In response the Kantian liberal would argue that these "large" forms of association - or at least those representing the state -do guarantee rights and do not attempt to guide the good, leaving individuals free to choose their communal affiliations at whatever level they desire. Their distance from individuals is their saving grace, for the slightness of their gravitational force leaves individual choice relatively unmarred. Communitarians would want them to reflect the good - the values and aspirations - of the community. As to non-state communities such as corporate employers, the Kantian liberal might shrink at their coercive aspects - shared goals linked to commercial success and personal career aspirations inescapably rooted in competition with one's fellows. Of course the retort would be that in an ideal liberal world one would choose one's employer according to the degree of one's fit with its corporate culture, but that would be to deny the reality of pressing individual economic needs and limited choice. Most of us work to live, not live to work. The workplace imposes its own fatal constraints on individual choice - in working hours and conditions, the content and direction of one's labour, dress, conduct and so on. How real is individual choice among competing conceptions of the good life in this world of tight regulation of most of one's waking hours? Ironically, it is this world that (this particular form of) liberalism has delivered.
Interestingly, notions of political "left" and "right" become confused. The commitment of liberal economics to free markets suggests a "hands- off' approach to business. But what of intrusions into community culture? One might argue that the relentless promotion of materialist values in marketing is itself advocacy of a particular (materialist) notion of the good life that the freely choosing individual could live without (though ideally it might be said to just represent one more choice to the autonomous individual). Communitarians might prefer to promote, even guide, such intrusions so long as they accord with communal values. In the instance of a plant closing they might well actively intrude into commercial environment to mitigate the negative effects of lay-offs on community. But more generally they must deal with the argument that these business "values" don't merely reflect community values but rather shape them - they have a dilemma similar to that of the liberals, for both community values and individual notions of the good life are malleable and manipulable.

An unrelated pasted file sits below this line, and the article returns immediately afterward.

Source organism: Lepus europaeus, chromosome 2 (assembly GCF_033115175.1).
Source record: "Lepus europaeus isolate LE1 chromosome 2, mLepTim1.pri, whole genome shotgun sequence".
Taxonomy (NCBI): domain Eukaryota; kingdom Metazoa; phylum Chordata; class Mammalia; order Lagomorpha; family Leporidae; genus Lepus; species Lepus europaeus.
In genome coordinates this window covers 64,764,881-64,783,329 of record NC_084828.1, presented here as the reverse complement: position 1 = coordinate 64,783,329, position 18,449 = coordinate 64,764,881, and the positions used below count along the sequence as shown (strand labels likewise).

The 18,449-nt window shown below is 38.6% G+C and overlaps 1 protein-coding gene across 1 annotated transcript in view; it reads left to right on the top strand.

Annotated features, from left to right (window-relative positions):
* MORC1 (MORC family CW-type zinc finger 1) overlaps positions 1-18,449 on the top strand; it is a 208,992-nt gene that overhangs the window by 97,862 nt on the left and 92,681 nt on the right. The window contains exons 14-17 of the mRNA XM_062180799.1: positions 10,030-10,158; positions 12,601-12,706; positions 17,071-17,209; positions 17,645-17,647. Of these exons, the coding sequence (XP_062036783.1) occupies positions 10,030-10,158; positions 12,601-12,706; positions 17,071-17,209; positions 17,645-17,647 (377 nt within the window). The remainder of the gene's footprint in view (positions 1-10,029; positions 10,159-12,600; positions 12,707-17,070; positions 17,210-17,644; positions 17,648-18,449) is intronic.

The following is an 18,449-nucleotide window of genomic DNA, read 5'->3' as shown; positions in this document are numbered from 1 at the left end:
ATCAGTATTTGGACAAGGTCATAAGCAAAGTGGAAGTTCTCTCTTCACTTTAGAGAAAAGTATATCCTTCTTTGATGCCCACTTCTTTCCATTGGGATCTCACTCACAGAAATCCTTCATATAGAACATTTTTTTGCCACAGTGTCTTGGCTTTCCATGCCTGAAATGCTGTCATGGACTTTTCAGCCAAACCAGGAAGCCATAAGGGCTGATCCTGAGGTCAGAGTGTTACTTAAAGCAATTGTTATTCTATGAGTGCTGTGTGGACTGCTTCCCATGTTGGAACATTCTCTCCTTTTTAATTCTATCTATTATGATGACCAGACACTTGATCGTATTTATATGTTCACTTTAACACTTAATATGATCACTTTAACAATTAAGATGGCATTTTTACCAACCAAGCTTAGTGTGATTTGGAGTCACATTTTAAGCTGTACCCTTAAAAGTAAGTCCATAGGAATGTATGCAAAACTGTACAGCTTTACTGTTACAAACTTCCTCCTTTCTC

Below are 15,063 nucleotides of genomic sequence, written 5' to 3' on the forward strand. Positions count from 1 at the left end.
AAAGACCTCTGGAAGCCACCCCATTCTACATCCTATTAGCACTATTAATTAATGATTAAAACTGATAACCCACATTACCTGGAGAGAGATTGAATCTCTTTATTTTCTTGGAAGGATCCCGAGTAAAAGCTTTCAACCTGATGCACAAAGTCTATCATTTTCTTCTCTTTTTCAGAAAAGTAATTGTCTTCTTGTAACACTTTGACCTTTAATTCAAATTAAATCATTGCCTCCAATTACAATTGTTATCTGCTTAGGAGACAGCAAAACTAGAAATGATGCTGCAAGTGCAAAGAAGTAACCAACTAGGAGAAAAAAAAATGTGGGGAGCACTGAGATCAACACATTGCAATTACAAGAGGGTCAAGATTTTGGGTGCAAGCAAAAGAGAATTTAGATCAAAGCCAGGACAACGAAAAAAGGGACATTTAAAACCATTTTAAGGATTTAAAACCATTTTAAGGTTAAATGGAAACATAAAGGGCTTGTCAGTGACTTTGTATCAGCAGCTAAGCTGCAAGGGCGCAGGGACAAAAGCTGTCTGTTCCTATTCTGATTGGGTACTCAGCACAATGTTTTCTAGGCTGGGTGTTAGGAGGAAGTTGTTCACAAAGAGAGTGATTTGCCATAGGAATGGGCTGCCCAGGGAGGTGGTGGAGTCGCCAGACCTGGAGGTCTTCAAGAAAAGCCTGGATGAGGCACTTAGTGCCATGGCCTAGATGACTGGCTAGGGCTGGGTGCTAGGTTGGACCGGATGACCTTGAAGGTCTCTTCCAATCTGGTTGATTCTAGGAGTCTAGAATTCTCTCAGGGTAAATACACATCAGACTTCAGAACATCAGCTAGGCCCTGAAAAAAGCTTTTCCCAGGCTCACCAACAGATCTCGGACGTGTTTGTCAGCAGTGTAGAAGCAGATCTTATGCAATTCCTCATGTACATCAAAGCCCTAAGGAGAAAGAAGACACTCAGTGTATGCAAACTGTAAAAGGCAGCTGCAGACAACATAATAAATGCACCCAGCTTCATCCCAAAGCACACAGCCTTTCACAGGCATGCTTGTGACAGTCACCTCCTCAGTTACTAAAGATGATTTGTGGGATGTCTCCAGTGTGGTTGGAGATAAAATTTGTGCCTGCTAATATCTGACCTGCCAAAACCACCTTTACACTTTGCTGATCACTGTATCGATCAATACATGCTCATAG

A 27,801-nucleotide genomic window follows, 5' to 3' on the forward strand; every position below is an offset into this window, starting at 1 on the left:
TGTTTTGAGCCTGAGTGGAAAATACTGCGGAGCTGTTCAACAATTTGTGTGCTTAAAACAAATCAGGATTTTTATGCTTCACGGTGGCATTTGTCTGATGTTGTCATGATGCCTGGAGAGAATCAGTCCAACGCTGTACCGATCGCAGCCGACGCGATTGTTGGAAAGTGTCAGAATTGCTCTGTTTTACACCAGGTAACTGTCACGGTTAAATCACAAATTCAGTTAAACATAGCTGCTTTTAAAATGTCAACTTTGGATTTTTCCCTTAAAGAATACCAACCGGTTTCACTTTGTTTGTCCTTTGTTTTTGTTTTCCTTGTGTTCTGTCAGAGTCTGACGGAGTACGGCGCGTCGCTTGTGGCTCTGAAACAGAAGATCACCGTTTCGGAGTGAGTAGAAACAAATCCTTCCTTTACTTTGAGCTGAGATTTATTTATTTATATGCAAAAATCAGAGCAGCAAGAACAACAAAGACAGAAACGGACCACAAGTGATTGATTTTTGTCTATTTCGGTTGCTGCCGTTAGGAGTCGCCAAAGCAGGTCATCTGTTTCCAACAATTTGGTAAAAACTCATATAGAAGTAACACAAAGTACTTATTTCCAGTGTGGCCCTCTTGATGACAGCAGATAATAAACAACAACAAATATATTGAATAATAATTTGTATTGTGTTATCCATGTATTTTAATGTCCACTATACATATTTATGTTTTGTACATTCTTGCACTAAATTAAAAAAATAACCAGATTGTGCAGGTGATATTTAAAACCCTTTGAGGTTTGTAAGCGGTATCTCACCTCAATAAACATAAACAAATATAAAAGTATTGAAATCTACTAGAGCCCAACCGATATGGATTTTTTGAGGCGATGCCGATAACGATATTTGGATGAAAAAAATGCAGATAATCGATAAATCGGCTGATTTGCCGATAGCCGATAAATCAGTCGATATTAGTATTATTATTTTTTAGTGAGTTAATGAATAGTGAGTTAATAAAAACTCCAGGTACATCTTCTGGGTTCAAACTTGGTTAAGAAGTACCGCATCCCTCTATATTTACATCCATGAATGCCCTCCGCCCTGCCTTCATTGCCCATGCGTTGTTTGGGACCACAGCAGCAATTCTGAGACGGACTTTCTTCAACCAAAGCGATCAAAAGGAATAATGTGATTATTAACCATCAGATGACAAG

Of course we inhabit multiple communities, and societies exhibit contradictory notions of community at different levels. As individuals we are born and raised in families, and perhaps religions, grow up in neighbourhoods, towns and cities, join clubs and causes and vote (occasionally) in elections. Our values, purposes and interests change as we move through and between communities and we may come to disavow some previously embraced. Again, a liberal response would be that only maximum individual freedom of choice can sit coherently with these shifting and evolving allegiances. Indeed, they say, those freedoms - for example, of speech, association, religion, political association, and so on - are a prerequisite for the playing out of communal values writ small in individual lives. Even if we were wholly constituted by community our allegiances are fluid and choice (within the context of those guaranteed freedoms) is always to be exercised. In community writ large in the form of the state those values can become rigid and exclusive. Totalitarianism threatens. Any values endorsed by the state should be minimal and permissive in a Rawlsian sense. Thus only the liberal position leaves us free to live out whatever associational values we choose, or indeed are encumbered with.